The 10 Most Read Posts of 2016
Written last year, this post looks at the responses from other teachers on what makes a good student of PE. Through the lens of the four domains of learning (physical, social, affective and cognitive) it striking that the physical domain is hardly mentioned. This worries me slightly as I believe movement and developing movement competency should be at the heart of any good PE programme.
As youth coaches do we just focus on the X’s and O’s and the wins and loss columns or do we also take the time to develop sportsmanship in our players?
A key part of a successful games based approach to learning in questioning. This post synthesises two pieces of research that focus on what makes effective questioning and offers a practical framework for teachers and coaches to use.
An introductory post to a constraints led approach to teaching and coaching movement and sport, with links to further reading and research for those interested in finding out more about this method.
Demonstrates the power of Twitter when it is at it’s best. The conversation, dialogue and sharing of ideas, philosophies and practices regarding questioning that one tweet generated is phenomenal.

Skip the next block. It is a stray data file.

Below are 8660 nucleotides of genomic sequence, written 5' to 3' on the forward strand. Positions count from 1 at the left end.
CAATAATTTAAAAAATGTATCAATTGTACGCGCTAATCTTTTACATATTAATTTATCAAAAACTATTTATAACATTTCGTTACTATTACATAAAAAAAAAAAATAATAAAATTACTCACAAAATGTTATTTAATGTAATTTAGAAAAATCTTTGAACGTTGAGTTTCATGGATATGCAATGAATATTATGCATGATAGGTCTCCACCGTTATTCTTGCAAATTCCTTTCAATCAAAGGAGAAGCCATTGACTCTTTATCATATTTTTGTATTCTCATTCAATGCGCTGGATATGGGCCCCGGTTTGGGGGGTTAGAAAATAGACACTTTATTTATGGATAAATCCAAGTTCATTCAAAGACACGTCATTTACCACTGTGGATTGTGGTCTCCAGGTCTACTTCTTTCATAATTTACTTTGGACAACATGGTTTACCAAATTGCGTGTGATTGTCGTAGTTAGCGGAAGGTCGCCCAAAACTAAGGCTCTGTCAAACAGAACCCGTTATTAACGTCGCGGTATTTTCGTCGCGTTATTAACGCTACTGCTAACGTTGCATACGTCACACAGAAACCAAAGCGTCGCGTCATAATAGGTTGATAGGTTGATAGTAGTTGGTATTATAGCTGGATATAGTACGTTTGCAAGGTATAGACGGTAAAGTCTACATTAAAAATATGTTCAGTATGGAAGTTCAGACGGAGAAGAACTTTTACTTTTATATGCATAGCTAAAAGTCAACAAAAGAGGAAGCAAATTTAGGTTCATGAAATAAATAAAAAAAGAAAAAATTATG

Is a post on the implementation of a narrative based assessment framework within my PE department. It offers a individual case study and some pros and cons to trying something different than your typical standards or criterion based assessment procedure.
Again written last year, this post explores the changes I have made to my coaching style, after receiving some quite heavy criticism from a former player. It is always evolving but this acts as a signpost to the changes I have made and the questions I still want to try and answer in my approach.
This questions the standard expectation that in PE all students are expected to make continuous incremental progress through their time with us. This approach to target setting, assessment and reporting offers does not take into account the complexity of the biological, social and physiological development of a child, especially through puberty.
Non-linear pedagogy is a learner-centered approach to skill acquisition. An umbrella term for teaching and coaching that uses task and environment design to develop skill acquisition. This post is essential a way to get my thoughts together on this methodology and bring some clarity when implanting the principles in my teaching and coaching.
I am lucky (or not) to keep getting feedback on my teaching and coaching from past pupils. A reflective conversation about the changing approach to my coaching and a reminder of some of the more terrible things I have done in the pursuit of winning.
Thank you to those of you who have not only read and shared but have also commented, challenged and critiqued. Your time to interact and willingness to engage has been most grateful and has helped to shape my thinking with regards to PE and Youth Sport. Wishing you all the best for a healthy, happy and prosperous 2017.